In the last three years, however, there’s been a turning point. With Google’s Panda, Penguin and Hummingbird updates there has been a new focus on the quality of content versus the quantity. Instead of relying merely on the attributes of the content on the page, or using links from webpages to judge the quality of a webpage’s content, the search engines are now finally able to incorporate social media signals.

Using social media likes and shares, Google finally developed a way for people to in essence vote on which pages had the best quality information. Today search engine rankings are essentially being heavily influenced by the actual preferences of real people.

Unfortunately this makes your job as a marketer more difficult, because these search engine changes require you to really get into the customer’s head and create content that genuinely meets their needs. This has caused some old hands to throw their hands in the air and declare SEO to be dead. But the reality is that the game is just more demanding.

High-Quality Content

It would, therefore, appear that now the only reliable way to increase search rankings is with high-quality content that people will like and share with others. Creating a continuous stream of relevant and useful content that meets customer needs is the most effective way to dramatically grow your traffic from both social sharing and from search engines.

Value First

Looking back on my experience with online content building, I’ve seen many cases where this approach to quality content has paid off dramatically. For example a financial services client focused on creating articles, blog content and videos that answered actual user questions and met customer needs for financial education. This value first approach built trust and triggered social sharing. As a result search optimization started to increase web traffic dramatically within the first three months of the content building process.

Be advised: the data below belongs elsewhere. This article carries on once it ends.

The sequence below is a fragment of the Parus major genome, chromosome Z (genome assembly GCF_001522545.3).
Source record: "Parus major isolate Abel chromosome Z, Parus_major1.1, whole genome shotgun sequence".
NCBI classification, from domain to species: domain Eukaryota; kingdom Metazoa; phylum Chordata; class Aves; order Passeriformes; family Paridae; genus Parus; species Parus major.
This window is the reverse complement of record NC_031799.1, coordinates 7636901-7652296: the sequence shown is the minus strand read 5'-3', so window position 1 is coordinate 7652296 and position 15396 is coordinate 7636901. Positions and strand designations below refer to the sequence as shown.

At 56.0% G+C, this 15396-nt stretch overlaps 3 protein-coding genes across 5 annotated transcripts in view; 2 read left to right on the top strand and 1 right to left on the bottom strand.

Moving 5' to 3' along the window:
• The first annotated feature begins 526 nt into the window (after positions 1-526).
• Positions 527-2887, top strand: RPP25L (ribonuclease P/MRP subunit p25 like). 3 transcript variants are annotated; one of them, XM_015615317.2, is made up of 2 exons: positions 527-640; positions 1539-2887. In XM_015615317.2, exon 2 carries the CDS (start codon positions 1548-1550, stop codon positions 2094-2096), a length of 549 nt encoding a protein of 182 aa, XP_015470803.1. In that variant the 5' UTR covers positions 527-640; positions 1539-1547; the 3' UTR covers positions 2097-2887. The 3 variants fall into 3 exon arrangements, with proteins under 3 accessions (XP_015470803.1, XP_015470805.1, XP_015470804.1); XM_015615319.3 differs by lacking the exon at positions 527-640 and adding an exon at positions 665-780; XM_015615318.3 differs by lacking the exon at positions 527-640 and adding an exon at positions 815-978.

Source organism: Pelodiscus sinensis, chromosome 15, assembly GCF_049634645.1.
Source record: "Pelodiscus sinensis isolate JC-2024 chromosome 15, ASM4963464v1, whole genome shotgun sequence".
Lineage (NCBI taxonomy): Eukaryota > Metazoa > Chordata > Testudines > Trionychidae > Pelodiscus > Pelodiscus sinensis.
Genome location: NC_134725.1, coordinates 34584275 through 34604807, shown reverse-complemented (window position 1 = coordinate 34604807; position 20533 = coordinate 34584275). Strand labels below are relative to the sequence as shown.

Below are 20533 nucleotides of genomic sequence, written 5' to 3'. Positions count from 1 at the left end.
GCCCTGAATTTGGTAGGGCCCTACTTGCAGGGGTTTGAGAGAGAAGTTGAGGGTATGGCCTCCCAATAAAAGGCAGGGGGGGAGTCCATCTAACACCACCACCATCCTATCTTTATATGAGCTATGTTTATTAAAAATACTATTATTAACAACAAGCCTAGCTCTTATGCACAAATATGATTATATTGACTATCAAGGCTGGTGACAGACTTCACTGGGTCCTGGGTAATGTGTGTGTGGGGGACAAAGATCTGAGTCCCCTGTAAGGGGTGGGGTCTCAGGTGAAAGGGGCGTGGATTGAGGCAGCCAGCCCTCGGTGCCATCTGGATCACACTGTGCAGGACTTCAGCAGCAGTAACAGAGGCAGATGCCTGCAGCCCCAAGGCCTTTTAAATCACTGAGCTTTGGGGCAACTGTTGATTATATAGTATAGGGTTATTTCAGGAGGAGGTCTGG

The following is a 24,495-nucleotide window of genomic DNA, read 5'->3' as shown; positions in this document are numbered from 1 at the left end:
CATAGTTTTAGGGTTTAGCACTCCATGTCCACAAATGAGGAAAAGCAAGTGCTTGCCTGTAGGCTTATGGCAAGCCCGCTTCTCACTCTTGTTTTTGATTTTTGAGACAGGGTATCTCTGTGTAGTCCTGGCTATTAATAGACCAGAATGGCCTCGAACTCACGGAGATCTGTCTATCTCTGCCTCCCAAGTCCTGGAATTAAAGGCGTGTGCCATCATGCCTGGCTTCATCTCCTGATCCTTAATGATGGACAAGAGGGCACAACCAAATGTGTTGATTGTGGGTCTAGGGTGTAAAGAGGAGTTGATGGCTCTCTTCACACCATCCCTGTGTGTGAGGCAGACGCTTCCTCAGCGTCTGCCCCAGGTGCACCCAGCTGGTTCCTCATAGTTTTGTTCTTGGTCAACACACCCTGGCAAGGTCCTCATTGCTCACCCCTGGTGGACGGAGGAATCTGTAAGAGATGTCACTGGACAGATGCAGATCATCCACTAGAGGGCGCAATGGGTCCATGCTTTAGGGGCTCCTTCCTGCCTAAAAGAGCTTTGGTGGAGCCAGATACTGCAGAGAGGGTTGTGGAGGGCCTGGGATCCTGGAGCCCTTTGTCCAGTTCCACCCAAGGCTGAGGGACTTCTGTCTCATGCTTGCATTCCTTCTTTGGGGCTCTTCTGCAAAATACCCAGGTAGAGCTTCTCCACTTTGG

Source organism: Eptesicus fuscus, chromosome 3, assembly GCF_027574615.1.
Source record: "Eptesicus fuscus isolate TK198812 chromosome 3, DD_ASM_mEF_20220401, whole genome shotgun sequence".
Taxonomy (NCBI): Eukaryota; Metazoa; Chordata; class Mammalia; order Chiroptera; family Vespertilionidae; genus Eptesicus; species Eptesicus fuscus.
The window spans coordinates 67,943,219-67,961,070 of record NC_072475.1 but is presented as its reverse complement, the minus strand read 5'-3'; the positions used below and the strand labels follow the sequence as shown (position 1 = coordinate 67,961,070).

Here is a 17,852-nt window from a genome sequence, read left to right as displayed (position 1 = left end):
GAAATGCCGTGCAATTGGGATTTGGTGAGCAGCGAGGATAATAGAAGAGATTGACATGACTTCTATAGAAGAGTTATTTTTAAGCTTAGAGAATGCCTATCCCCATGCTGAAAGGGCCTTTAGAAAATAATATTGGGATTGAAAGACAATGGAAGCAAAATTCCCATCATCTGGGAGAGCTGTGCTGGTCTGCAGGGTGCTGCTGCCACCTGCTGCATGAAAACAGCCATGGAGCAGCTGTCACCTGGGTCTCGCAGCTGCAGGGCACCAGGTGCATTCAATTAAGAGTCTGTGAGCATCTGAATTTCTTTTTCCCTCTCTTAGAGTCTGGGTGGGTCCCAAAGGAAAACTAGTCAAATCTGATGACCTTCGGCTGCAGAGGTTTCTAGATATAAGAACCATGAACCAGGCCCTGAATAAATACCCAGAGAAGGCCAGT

The Right Content at the Right Time

Guiding this process is our understanding of the Consumer Decision Journey, which helps brands map what content they will need at various points on the path to purchase and beyond. This approach allows brands to prepare exactly the right content for each step along the way, and is equally important in search and social visibility when the consumer is searching for answers.

For example a company in the housing vertical combined social media sharing and search optimization to promote content on their website that was useful to apartment seekers. Research revealed that the two main target segments had different needs. The Young Singles were concerned with sports and activities near their potential apartment location. The Young Family group on the other hand, was more concerned with nearby schools and the neighborhood quality for their children.

Surprisingly, further research uncovered that the Young Singles group, frequently owned pets and that they would actually change their choice of apartments if offered nearby pet parks. With these insights in hand, the content team set about building hundreds of pages of neighborhood-specific content, covering schools, sports, activities and, yes, pet parks. The payoff for meeting consumer needs was dramatic. The peak search and social traffic grew from 1.1 million visits per month to 2.1 million visits per month.

Finding Out What Content to Make

It starts with listening to target consumers. Find the forums, social media networks and blogs where your potential customers are asking questions and talking about their problems. There are lots of ways to do this, but at IQ we find the fastest way is to use a social listening platform.

For many, just making a list of customer questions about problems and challenges that customers care about can be a powerful starting point. If you can generate a list of 50 to 100 questions that consumers routinely ask, you can start to hone in on a content strategy.

When consumers begin to look for a product that meets their needs or that solves a problem they usually start with very little information. So the opportunity is to intersect that process and become a knowledge source for their journey.

How do you create this type of content?

  1. Find the relevant forums, social networks and blogs where customers complain about their problems and ask each other for advice.
  2. Catalog all the consumer questions that your brand can solve.
  3. Identify solutions to common questions that you uncovered in your list of the most common 50 to 100 questions.
  4. Create useful content that answers questions in multiple ways, such as infographics, presentation slides, articles, blog posts, videos and images.
  5. Make sure the content is useful and actionable so that it helps users to understand the most important parts of solving their problem.
  6. Distribute your content to your owned media and get it shared using social media to expand your reach.
  7. Build links from social sites and forum sites that are authoritative sources on this topic.
  8. As you answer these questions, target long-tail phrases rather than single keywords in your SEO.